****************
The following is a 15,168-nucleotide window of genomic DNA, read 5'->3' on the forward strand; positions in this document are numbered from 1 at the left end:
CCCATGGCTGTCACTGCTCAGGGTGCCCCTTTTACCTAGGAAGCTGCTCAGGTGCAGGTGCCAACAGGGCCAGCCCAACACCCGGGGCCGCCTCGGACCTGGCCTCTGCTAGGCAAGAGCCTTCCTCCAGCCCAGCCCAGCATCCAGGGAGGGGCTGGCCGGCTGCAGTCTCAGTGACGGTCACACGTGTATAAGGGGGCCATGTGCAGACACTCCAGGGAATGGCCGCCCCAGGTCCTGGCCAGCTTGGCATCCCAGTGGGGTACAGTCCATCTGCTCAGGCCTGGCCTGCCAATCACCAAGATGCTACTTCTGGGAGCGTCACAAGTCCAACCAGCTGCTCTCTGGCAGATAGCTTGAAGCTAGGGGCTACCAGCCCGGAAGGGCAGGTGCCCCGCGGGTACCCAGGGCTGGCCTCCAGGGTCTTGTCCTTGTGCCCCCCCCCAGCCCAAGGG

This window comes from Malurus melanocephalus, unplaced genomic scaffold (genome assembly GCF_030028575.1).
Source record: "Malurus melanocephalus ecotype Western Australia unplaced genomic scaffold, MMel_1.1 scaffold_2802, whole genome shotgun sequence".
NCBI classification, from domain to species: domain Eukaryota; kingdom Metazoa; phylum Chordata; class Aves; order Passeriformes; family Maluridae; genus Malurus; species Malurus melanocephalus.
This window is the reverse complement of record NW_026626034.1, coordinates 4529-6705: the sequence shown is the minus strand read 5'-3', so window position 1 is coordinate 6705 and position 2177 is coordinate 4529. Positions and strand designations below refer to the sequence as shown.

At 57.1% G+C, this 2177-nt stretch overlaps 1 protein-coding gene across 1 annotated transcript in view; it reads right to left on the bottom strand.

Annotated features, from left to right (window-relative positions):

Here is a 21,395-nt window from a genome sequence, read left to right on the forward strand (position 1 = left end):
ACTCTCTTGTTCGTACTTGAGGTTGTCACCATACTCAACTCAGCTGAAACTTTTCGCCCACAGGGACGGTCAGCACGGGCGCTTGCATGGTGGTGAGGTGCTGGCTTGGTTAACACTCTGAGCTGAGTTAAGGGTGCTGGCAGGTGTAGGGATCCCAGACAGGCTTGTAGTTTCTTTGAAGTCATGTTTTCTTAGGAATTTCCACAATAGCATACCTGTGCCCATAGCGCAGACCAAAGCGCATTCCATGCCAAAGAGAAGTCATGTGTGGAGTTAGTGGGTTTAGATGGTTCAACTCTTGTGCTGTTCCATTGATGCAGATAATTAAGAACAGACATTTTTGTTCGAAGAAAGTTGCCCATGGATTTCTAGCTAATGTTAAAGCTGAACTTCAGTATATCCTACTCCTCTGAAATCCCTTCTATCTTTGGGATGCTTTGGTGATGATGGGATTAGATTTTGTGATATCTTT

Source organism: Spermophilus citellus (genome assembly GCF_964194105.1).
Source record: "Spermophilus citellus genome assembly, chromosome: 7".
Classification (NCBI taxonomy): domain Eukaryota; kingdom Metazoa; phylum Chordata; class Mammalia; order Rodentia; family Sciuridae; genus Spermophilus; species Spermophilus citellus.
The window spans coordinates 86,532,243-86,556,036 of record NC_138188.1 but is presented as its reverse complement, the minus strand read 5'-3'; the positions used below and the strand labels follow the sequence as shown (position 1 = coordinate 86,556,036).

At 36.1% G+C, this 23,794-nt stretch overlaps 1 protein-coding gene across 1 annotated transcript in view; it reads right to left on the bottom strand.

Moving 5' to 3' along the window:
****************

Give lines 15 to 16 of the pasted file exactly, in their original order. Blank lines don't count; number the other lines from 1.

At 36.1% G+C, this 23,794-nt stretch overlaps 1 protein-coding gene across 1 annotated transcript in view; it reads right to left on the bottom strand.

Moving 5' to 3' along the window: